Information about jobsite weather conditions that cause plastic shrinking can be gathered using small portable weather instruments. With these tools project mangers and foremen can make decisions even before concrete arrives. Christy Munding, assistant brand manger for Kestrel, Boothwyn, Penn., says her company realized the need to market their handheld weather instruments to the construction industry as a result of data collected by Luke Snell, director of concrete industrial management at Arizona State University, Tempe, Ariz. Weighing only a few ounces, the instruments easily fit into a shirt pocket. Depending on the model purchased, a wide range of information can be obtained including wind speed, relative humidity, ambient temperature, barometric pressure, and elevation. ACI 308 prescribes how to gather the information. For instance, wind speed and relative humidity should be read 20 inches above the slab after concrete is placed on the windward side of the fresh concrete.
For predictive purposes, Kestrel provides a computer software disk with information and formulas provided by Snell. Users simply provide the information asked and the program will tell you if conditions are present that can cause surface shrinkage. You also can use the nomograph to plot the information.
Infrared (IR) thermometers are small and portable, and take instant temperature readings of what you point at and “shoot.” Most of them include lasers to help locate the area you selected. Increasingly, these instruments are being used by testing companies, ready-mix producers, and contractors. One advantage they have is that it's easy to record surface temperatures, including ground and concrete. They work by measuring the infrared radiation that all objects emit. The intensity of the radiation depends on the temperature of the object's surface. Hotter objects emit more IR energy than colder ones. But the reading on the instrument also is dependent on the emissivity of the object's surface. This measurement is defined as how much less than perfect a material radiates when compared to a black body. More expensive IR thermometers provide adjustments for emissivity. Lesser expensive units have fixed ratings, most being in the 0.95 range. Be aware of the emissivity rating of the instrument that you buy. The emissivity number for concrete is 0.95, making possible the purchase of lower priced versions.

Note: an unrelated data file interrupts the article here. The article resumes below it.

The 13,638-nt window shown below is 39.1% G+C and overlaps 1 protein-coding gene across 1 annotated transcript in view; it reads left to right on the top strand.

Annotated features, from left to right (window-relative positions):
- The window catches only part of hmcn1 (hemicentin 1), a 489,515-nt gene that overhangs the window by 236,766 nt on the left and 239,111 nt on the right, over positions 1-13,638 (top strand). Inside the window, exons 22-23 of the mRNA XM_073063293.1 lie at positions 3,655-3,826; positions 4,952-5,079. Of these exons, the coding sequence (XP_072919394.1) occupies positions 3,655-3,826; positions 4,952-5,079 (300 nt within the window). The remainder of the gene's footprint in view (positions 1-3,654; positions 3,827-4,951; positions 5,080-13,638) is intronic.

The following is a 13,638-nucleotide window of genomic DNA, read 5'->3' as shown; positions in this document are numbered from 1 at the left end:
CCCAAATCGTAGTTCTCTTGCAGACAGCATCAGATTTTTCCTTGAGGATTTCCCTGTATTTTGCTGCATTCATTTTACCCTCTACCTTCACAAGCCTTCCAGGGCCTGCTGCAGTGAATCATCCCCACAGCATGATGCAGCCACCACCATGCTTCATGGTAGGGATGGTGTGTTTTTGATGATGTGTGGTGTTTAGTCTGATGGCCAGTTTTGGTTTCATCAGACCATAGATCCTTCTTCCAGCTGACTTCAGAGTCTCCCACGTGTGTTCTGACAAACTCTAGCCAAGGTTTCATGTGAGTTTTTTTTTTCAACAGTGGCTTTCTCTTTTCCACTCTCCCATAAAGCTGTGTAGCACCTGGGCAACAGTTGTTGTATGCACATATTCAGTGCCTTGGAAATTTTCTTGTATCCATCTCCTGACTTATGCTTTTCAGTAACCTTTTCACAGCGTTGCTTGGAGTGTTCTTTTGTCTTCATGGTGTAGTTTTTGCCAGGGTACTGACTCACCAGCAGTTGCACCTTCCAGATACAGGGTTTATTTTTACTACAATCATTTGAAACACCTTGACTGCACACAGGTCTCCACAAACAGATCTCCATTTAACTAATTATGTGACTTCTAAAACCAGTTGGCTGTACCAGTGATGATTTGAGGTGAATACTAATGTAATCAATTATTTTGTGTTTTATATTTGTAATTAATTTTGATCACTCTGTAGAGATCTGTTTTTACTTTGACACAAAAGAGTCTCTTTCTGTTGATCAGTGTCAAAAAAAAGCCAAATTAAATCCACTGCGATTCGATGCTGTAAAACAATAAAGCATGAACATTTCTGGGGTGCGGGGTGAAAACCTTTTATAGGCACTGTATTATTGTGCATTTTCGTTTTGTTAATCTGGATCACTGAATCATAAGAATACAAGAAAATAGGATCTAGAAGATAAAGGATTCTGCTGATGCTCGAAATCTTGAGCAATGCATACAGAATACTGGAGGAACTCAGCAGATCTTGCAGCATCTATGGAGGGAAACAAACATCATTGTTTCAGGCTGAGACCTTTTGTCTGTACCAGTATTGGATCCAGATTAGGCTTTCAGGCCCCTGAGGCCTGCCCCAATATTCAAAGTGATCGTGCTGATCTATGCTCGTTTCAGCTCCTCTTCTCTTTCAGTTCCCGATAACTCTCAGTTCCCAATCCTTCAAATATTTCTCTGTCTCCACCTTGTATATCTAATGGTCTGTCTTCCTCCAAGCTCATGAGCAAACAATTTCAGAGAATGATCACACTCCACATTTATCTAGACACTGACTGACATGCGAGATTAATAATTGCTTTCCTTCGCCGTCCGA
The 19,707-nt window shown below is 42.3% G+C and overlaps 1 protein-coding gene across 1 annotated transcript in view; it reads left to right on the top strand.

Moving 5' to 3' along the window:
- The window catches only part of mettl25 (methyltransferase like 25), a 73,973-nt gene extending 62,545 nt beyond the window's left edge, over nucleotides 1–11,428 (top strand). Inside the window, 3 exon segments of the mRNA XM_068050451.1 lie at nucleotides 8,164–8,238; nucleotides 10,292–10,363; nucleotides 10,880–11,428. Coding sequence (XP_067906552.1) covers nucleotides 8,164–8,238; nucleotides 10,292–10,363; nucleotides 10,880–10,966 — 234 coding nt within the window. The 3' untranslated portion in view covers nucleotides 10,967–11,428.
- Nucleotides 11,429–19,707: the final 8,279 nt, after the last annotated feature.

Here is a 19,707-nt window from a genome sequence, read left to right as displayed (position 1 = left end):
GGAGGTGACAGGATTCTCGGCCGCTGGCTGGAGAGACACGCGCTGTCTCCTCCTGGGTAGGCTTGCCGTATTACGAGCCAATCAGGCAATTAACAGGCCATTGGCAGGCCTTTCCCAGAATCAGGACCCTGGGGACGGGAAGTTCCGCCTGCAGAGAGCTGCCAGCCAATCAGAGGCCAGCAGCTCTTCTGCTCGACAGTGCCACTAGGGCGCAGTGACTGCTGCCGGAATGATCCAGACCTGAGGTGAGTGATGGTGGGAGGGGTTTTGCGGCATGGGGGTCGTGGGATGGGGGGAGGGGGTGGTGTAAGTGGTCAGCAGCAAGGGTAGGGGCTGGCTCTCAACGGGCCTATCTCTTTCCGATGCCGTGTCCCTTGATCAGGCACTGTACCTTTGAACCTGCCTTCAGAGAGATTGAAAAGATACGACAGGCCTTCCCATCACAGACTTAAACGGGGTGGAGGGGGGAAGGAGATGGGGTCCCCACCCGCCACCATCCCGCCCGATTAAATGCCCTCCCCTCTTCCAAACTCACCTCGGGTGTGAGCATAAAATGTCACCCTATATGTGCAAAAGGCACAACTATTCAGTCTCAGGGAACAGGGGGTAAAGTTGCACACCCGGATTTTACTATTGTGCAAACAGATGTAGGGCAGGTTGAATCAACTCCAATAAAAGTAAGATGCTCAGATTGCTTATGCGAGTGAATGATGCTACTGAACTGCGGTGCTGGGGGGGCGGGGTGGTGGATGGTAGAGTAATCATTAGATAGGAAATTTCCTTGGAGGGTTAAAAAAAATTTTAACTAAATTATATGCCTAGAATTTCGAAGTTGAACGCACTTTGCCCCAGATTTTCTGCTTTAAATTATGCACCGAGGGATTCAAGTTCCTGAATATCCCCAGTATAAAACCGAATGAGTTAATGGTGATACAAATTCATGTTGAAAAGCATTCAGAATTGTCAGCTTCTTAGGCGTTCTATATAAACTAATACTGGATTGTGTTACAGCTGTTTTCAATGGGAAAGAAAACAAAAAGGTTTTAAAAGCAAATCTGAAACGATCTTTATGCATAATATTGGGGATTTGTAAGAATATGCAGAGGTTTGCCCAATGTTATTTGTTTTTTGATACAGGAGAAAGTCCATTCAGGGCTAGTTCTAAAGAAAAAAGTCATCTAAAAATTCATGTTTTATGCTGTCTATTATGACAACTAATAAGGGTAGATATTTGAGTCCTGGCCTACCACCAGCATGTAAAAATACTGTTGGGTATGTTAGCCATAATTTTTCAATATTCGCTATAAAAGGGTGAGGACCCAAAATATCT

Temperature readings of objects and materials in the sunlight are different than when they are shaded because of the radiation energy from the sun. More accurate temperatures of the material itself are taken when in the shade.
When conditions aren't right
When work involves placing concrete, bull floating, and adding a broom finish, the risk due to plastic shrinkage is minimal because little time is required to place and finish. There also is little manipulation to the surface. But be sure to place curing membranes quickly when evaporation rates are high. The risk for slabs that receive trowel finishes—either hand or machine applied—is much higher because the surface can be distorted under the weight of manpower and machines. It also can lead to very risky outcomes when a decorative stamped finish is desired. The worst condition of all for a decorative concrete contractor happens when they try to stamp impressions on surface crusted concrete.
There are several things you can do when jobsite weather information points toward rapid surface drying conditions. The key is to have enough lead time to make decisions and to adequately prepare. When evaporation rates are excessively high, or above 0.2 pounds/square foot/hour, the safest decision is to cancel plans to place concrete. If you decide to place concrete under less than desirable conditions, several things make a difference, including using evaporative retarders, windscreens, fogging the area of the placement, and using accelerating admixtures. The most common method for controlling surface evaporation is to spray evaporative retarders on the concrete just after it is struck off and immediately after each finishing operation.